When ever I start some kind of a different woodworking project that I have never attempted before, I have learned that making a prototype or working model of the object is a great way to learn about how to build it. And this is the case with making Sunglasses. I have never attempted to make sunglasses with wooden frames, but have always wanted to do do this. I have seen them - rarely - so I know it can be done but have no idea what the pitfalls might be. The first thing I need is lenses and the quickest and easiest place for me to acquire sunglass lenses is ... you guess it one of the Dollar Stores. I picked out a pair of sunglasses, that looked to me, like they would be something I could work with. Fairly flat lenses 9or so I thought) and not fancy. Something actor Jack Nicholson would wear - how could I go wrong with that?
I had given this project a fair bit of thought and I theorized that I could pop the existing lenses out of the frames, then use the frames as a template to make the new wooden frames. It all worked in my head, too bad it didn't quite work in practice.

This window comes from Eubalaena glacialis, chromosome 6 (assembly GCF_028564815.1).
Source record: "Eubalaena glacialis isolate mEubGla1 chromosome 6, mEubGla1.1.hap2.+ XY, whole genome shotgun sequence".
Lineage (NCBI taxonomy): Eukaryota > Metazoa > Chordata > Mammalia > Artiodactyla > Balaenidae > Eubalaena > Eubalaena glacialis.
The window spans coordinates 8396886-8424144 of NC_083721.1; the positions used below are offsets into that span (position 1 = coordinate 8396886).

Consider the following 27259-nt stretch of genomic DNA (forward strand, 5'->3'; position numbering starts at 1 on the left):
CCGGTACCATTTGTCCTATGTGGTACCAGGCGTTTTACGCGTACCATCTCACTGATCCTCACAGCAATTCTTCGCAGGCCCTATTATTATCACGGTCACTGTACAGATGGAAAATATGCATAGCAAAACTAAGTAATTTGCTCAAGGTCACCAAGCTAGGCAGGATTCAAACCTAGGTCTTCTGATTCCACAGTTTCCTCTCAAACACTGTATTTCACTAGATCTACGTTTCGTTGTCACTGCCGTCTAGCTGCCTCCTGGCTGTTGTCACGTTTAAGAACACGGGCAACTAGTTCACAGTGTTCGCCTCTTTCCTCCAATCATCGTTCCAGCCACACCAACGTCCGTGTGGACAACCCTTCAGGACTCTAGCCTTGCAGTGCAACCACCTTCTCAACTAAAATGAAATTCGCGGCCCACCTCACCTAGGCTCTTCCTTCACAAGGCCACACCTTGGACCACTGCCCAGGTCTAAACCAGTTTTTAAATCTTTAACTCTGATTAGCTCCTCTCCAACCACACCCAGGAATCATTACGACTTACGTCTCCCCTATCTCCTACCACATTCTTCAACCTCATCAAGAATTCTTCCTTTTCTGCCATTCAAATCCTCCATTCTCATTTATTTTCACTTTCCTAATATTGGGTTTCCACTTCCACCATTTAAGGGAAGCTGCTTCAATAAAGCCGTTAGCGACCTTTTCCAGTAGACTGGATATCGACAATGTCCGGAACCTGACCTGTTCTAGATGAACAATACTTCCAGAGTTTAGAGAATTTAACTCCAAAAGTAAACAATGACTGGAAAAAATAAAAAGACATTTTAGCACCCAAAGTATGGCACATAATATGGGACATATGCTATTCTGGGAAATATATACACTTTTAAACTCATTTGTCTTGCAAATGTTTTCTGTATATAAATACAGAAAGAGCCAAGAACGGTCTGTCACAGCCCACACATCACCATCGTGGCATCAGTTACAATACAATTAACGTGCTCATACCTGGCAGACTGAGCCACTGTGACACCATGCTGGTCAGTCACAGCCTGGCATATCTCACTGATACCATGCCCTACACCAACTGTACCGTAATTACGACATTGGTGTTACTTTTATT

After spending a couple of hours making a jig to hold the sunglass frames, which I would then use a patterning bit in my router table to easily make the inside of the frames, I had made myself a beautiful jig that anyone would be proud of ...
- Created on Wednesday, 01 July 2015 21:34
- Hits: 2389
Lanterns of all shapes and sizes have made a resurgence in recent years. In the past, especially before electricity became common, they were used to illuminate homes and other buildings. Now they are more decorative than functional, but they can easily be made functional by adding battery or solar powered LED lights.